Kids living in urban settings often have many more barriers to connecting to nature. Canada’s gardening guru, Mark Cullen, shares a list of ten ways we can help all kids discover the wonders of the natural world right in their own neighborhoods and backyards.
A Ph.D. research team from Standard University surveyed 38 healthy people to evaluate how prone they were to think negative thoughts. Afterwards, they sent the participants on a 90-minute walk: half of the group to walk in nature, the other half to walk on a busy street. Learn what they discovered.
Shared Legacy Farms in Elmore, Ohio offers a new opportunity for first and second graders this summer. Farm Science Camp teaches kids about where our food comes from, including learning about the earth’s soil, plants and bugs through hands-on activities.
A preschool in Kumamoto, Japan houses a natural puddle accumulation system to collect rain water during Japan’s rainy season. Japanese architect Hibino Sekkei designed the preschool’s roof to allow rain water to accumulate and then drop into the school’s atrium so kids can interact and play with the water rather than keeping them inside.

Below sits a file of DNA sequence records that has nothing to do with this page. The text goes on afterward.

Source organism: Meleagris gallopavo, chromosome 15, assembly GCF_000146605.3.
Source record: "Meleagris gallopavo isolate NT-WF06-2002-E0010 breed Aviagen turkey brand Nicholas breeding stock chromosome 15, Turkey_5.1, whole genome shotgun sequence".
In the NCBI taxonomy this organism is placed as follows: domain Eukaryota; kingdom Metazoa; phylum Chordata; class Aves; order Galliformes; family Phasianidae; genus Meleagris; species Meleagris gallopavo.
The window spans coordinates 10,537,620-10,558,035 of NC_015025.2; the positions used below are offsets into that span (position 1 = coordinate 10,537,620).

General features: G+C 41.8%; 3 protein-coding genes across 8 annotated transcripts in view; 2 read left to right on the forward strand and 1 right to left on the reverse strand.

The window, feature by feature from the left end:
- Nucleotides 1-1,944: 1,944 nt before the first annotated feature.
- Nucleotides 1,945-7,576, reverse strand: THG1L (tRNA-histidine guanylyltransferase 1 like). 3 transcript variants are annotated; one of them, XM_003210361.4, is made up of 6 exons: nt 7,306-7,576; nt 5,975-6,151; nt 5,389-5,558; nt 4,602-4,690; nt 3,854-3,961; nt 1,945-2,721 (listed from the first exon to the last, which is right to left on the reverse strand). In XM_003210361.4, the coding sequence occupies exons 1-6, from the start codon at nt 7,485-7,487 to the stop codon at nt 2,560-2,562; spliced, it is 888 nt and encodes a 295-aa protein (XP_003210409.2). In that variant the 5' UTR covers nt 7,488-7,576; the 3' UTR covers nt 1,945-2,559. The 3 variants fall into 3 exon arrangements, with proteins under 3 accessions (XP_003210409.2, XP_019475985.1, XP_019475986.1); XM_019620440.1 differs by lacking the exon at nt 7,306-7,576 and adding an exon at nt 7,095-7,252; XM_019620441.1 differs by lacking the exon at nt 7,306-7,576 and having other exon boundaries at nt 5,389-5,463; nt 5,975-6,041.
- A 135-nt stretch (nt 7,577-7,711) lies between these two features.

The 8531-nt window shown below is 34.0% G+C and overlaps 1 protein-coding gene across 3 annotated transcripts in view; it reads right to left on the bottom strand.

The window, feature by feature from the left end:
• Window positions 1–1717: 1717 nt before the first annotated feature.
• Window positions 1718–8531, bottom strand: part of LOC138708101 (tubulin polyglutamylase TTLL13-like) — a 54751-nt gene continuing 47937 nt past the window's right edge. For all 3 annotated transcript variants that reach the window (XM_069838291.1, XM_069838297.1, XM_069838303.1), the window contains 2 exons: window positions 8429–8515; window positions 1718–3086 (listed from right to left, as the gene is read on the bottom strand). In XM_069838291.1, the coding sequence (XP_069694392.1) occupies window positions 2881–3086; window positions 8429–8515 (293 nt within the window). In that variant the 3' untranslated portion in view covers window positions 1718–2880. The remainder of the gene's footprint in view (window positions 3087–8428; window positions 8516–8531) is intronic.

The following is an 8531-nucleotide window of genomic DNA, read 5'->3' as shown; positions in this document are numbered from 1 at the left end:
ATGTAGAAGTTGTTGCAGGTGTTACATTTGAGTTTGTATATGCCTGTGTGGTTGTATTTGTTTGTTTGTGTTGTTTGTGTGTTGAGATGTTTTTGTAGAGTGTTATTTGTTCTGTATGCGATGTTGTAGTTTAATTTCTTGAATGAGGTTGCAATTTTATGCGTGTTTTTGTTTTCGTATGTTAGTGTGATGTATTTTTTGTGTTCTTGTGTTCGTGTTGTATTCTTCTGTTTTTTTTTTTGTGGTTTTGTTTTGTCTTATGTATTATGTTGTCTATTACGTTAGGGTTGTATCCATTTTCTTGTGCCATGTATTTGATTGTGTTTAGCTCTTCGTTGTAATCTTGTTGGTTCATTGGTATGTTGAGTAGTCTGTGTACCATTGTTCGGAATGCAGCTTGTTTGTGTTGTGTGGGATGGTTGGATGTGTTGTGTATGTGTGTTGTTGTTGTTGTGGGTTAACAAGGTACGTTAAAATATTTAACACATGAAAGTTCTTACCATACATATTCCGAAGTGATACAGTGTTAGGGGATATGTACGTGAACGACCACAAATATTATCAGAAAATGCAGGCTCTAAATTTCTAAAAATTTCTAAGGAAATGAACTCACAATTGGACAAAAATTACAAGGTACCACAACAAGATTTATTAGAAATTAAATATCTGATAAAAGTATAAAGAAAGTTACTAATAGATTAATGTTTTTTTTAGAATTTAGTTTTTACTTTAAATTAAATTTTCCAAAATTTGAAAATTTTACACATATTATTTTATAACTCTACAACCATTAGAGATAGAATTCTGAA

Green Sleeves, a group of South El Monte High School students and KCETLink Youth Voices community Initiative participants in southern California, has a goal to bring back a school garden in an undeveloped lot on campus. This garden will be used to grow food for the school, and be used to educate and promote healthy eating through urban agriculture.
Early Childhood Ireland interviewed 1,700 families in 2012 and discovered children spend less time outdoors than parents did. Ciara Hinksman, the founder of Earth Force Education, wants to change that. Her organization provides nature connection experiences for children ages 5 and up.
This week’s cover of the New Yorker is inspired by the duality that children face these days: the balance of indoor and outdoor play. Chris Ware’s story emphasizes how important it is to balance technology and nature — because they are both vital to our children’s growth.
Chad Brown is a Navy veteran who suffers with post-traumatic stress disorder. Eventually he found healing in fishing and wanted to share his love of nature to help others. He now runs Soul River Runs Wild, a nonprofit that hosts educational nature trips that connects underserved youth with veterans in an outdoors mentorship program.
New research studies in Barcelona show connection between time spent near or in green places and improvements in youth cognitive development. Another Finnish study indicates time spent outdoors improves mental health, and reduces stress and muscle tension.
Fiddleheads Forest School is an outdoor preschool run by University of Washington Botanic Gardens at the Washington Park Arboretum, where school happens outdoors rain or shine. Fiddleheads Forest School is the Arboretum’s first outdoor preschool program.